Monday, September 7, 2009

"1,000 villagers wait for a dentist after just one NHS practice opens"

—Daily Mail (UK) March 10, 2009

The parlous state of NHS dentistry under Labour was exposed last night after it was revealed 1,000 people in a village ended up on a waiting list for a dentist.

Nearly one in ten of the 11,500-strong population of Tadley were forced to wait after a single NHS practice opened in the Hampshire village.

Their alternatives were paying privately, travelling miles to another NHS dentist - or going without treatment.

Local councillor Nigel Quelch said: 'When I phoned, they said they had a waiting list of 1,000. It shows what a huge demand there is for Health Service dentistry.

'But we're very grateful to the dentist for opening in Tadley.'

In 1999, Tony Blair promised that within two years everyone would have access to an NHS dentist.

Eight years later he admitted failure. A new contract, introduced three years ago to increase numbers of NHS dentists, has also been judged to have made the situation worse - with 1,000 dentists fleeing the NHS.

It means the remaining NHS dentists are overwhelmed and can't take new patients - as the Tadley case shows.

LibDem health spokesman Norman Lamb said: 'We cannot continue with a postcode lottery where people like the Tadley residents can't have access to NHS dentistry.'

Hampshire primary care trust confirmed the list had hit 1,000 in December but has since been cleared.

It said the practice now has 7,000 patients and can't take more - meaning over 4,000 have no dentist in the village.


Okay, what does the above story prove?

That health care in the United Kingdom is a failure? That a RAM expedition to Rural England is needed?

This American thinks that all it means is that a very good health care system still isn't perfect and still has room for improvement. Nothing more.

In the U.S., opponents of a national health care program point to faults in Canada's vaunted system, wring their hands that people up there suffer health care rationing and wait extra weeks for things like cancer chemotherapy, resulting in an extraordinarily high cancer rate for a developed country - much, much higher than in the U.S. with its "private" health care.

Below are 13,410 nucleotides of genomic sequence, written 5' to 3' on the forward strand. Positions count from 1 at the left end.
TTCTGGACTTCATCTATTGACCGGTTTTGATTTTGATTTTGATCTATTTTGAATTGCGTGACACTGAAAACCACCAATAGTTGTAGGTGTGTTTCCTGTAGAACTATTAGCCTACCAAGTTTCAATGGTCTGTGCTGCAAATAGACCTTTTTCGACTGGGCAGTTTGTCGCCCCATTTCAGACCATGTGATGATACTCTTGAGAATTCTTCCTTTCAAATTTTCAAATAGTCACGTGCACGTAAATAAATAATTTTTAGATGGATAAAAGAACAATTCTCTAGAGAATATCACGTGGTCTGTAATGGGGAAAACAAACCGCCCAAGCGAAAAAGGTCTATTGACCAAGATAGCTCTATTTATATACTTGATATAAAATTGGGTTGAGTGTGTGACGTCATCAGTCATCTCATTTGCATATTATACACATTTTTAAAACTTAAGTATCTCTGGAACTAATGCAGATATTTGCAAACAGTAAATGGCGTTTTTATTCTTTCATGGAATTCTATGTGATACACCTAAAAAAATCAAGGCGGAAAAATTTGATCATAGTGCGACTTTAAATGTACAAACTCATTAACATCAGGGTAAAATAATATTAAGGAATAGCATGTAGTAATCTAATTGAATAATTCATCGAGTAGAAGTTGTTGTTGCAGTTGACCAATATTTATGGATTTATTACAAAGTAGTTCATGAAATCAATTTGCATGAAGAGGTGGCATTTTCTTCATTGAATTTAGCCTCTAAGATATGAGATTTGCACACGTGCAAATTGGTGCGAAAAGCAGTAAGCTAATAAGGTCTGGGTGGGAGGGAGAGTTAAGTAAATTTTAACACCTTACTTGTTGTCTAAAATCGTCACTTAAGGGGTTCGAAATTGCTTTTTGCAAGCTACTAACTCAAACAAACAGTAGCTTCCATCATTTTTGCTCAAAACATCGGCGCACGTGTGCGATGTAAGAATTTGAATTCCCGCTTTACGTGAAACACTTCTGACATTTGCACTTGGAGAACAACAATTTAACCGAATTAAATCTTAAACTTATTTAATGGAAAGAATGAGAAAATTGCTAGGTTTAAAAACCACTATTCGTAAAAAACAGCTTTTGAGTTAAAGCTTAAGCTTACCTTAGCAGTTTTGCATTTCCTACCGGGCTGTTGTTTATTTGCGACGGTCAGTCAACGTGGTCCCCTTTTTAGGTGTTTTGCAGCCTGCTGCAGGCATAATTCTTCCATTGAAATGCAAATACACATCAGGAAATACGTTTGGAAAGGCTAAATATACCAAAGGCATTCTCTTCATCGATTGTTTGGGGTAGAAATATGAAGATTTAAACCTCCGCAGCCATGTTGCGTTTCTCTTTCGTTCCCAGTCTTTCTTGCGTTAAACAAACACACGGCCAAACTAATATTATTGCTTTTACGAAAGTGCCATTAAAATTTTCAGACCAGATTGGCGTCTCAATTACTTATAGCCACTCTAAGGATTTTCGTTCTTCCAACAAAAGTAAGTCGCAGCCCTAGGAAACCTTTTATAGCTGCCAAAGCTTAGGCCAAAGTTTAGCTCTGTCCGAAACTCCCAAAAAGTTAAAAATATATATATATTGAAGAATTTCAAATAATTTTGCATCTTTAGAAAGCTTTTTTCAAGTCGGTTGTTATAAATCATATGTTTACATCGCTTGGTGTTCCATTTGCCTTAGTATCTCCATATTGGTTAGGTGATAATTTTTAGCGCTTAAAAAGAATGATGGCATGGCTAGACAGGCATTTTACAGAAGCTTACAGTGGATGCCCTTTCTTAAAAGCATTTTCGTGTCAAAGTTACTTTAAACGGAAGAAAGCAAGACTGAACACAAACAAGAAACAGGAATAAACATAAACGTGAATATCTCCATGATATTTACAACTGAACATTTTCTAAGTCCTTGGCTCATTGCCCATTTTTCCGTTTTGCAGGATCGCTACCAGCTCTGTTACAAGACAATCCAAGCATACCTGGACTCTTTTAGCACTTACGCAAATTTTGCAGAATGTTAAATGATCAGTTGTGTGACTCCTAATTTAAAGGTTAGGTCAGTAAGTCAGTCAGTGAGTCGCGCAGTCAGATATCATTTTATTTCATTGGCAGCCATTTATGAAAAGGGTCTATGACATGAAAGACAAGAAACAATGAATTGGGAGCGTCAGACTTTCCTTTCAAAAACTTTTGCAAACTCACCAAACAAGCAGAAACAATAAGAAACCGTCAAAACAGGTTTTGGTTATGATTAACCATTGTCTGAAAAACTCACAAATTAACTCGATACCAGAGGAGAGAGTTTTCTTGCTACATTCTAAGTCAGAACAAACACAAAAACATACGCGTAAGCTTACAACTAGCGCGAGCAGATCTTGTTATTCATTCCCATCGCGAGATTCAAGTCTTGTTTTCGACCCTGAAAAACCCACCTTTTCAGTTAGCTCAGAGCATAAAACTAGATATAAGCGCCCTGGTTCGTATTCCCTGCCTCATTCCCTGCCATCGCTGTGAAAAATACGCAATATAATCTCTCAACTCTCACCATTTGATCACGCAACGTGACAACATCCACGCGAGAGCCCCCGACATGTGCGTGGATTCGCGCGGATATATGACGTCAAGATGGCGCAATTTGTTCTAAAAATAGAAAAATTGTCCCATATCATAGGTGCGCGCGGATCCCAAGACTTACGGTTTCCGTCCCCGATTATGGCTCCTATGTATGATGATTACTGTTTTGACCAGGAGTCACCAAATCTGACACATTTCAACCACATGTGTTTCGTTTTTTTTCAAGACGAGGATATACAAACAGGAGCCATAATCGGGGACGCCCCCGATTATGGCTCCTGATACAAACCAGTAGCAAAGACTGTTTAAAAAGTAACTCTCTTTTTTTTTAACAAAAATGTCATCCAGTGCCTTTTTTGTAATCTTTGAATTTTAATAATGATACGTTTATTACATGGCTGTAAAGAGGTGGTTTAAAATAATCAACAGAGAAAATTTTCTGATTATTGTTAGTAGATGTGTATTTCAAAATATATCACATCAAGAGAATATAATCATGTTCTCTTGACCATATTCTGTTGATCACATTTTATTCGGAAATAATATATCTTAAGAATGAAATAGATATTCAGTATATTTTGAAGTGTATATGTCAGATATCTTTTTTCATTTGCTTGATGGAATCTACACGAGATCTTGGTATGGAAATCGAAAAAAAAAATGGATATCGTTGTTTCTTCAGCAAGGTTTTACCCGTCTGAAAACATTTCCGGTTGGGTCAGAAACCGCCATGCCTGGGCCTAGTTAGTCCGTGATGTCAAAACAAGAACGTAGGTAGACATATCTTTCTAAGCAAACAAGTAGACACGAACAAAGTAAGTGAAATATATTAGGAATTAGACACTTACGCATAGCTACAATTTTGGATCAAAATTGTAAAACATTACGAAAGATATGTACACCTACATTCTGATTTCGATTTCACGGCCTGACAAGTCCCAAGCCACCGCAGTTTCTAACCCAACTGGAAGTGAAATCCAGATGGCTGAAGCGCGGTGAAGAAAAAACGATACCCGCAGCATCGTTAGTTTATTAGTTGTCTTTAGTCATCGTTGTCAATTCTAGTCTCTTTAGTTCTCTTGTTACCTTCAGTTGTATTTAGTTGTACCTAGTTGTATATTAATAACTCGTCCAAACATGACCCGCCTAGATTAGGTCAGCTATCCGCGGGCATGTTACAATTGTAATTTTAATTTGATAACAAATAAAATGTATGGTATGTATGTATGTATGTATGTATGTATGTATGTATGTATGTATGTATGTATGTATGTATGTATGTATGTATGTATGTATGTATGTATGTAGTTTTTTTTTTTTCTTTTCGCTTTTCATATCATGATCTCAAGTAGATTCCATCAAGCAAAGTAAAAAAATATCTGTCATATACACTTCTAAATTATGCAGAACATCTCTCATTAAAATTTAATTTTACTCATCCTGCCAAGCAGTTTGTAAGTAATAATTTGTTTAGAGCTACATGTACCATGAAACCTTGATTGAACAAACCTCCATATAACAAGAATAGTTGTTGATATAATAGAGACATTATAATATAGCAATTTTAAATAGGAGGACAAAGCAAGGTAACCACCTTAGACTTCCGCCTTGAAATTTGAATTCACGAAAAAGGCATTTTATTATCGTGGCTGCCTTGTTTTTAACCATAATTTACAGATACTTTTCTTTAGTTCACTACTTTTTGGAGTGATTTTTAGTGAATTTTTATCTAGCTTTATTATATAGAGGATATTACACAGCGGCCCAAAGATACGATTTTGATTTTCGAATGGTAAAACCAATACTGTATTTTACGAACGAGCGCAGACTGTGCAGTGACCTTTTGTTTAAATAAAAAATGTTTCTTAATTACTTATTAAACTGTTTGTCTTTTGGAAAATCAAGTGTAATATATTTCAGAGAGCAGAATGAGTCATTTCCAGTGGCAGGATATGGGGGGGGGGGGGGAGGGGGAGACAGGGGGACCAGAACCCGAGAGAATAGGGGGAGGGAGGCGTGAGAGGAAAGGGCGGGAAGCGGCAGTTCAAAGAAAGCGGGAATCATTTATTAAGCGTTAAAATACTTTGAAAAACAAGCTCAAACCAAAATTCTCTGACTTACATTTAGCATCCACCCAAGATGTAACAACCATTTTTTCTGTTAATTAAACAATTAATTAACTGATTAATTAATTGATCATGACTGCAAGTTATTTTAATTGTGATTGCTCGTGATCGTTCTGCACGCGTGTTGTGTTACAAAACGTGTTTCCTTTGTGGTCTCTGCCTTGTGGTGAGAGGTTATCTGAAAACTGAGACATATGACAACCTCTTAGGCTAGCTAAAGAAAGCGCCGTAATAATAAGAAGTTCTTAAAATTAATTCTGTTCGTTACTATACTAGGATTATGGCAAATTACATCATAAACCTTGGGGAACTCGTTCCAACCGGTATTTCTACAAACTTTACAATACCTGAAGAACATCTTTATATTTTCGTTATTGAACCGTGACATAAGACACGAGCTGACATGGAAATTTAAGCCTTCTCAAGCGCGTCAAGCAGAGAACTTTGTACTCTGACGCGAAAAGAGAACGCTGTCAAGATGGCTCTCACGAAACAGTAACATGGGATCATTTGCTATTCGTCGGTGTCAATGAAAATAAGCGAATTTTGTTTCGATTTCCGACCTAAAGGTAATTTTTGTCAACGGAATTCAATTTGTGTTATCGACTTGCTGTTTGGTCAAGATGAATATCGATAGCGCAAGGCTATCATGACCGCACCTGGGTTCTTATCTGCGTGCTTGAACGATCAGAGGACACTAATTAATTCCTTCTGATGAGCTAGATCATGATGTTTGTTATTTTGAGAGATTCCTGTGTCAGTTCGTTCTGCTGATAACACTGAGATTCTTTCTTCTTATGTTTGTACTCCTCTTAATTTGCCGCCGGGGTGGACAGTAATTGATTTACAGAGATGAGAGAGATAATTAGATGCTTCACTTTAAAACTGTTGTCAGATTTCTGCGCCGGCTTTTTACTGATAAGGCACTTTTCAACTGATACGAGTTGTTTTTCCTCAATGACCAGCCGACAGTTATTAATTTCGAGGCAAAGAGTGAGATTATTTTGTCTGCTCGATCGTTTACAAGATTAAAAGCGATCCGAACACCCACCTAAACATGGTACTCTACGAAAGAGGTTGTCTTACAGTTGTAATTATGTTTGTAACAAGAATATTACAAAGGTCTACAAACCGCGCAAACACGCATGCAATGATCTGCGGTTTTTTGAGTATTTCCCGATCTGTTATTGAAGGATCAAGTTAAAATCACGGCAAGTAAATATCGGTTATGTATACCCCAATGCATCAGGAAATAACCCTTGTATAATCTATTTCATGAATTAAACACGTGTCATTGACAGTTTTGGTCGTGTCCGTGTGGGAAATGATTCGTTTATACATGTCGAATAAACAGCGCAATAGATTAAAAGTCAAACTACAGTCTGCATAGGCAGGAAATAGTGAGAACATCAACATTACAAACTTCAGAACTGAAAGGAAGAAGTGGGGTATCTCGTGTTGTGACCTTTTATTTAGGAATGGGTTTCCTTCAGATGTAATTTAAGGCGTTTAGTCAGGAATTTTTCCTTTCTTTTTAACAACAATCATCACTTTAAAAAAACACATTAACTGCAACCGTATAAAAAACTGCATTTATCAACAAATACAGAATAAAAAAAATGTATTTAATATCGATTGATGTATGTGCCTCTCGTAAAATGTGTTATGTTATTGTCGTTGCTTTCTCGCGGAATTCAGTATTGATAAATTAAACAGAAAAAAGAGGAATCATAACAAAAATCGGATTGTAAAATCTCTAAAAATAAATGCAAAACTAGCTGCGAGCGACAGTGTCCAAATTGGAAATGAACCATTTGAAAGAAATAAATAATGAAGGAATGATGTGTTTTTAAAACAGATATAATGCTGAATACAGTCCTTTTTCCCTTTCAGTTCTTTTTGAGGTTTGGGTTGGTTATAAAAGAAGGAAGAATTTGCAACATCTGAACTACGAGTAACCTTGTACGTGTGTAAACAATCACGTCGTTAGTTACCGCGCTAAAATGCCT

I think one can find isolated incidents of bad things happening in all countries. For example, if you look hard enough, you will find the story of a poor man in Tennessee who drove 200 miles (one assumes 400 miles round trip) to have a very painful tooth pulled by an American charity called RAM. This rather than pay a local dentist in his hometown (plentiful, btw) $50 or so to do the same job. He didn't have the money for that but did have the money to buy maybe 25 gallons of gasoline to drive 400 miles. Who believes this? Worse, who believes this is the norm? I don't believe it is commonplace for a thousand people in the UK to wait for months to see a dentist, either.

My point? Let's both sides stop searching for proof of what we all know already without needing additional proof:

1. The national health care systems of the UK, France, Canada, and others is not perfect.

2. Health care in the USA is in dire need of major reform.

I have never not advocated a new and workable, responsive, comprehensive, cost-effective, uniform health care system for the United States. (Even though my heart of hearts - and our constitution - tells me this is a matter for the individual states to handle for their citizens. But with today's mobility between states, I suppose I can stretch my principles. As long as Europe's EU agrees to get its own big health care system which is uniform for all member countries. Never mind.)

Nor, even, do I dread government bureaucrats running such a program - as long as you mean civil service employees and not politicians when you say "bureaucrats".

I repeat my objection: our congress does not have the brains to write a good plan nor the personal honor not to keep their financial benefactors in business - nor even the character to put aside personal gain for the sake of their country and for their fellow Americans. Does anyone doubt the above statements?

Raise your hand if you think Congress has the brains to write such a complicated bill or the lack of ego to allow experts to write it without porkbarrel changes if it IS written by experts.

Raise your hand if you think Congress will turn a deaf ear to the health industry lobbyists who have poured so much money into their campaign war chests over the years.

Raise your hand if you think Congress will have the guts to stand up to the lawyer associations who want to keep adding untold billions to our health care system costs through their out-of-control lawsuits - especially since Congress itself is infested with lawyers.

Those who raised your hands, go check yourself in to the nearest loony bin.

This needs to be done - cries out to be done - but it needs to be done right! Just because it was on Obama's list of campaign promises doesn't mean we need to rush into this thing with the mentality that any sort of bill is better than no bill at all.

It needs to be done one piece at a time, over a few years.

If you change the whole thing all at once and later find out you were wrong, you are dead. We all are dead. But if you change one section (and find a way to pay for that section) and find out we did it wrong, we can live to try another day and learn from our mistakes.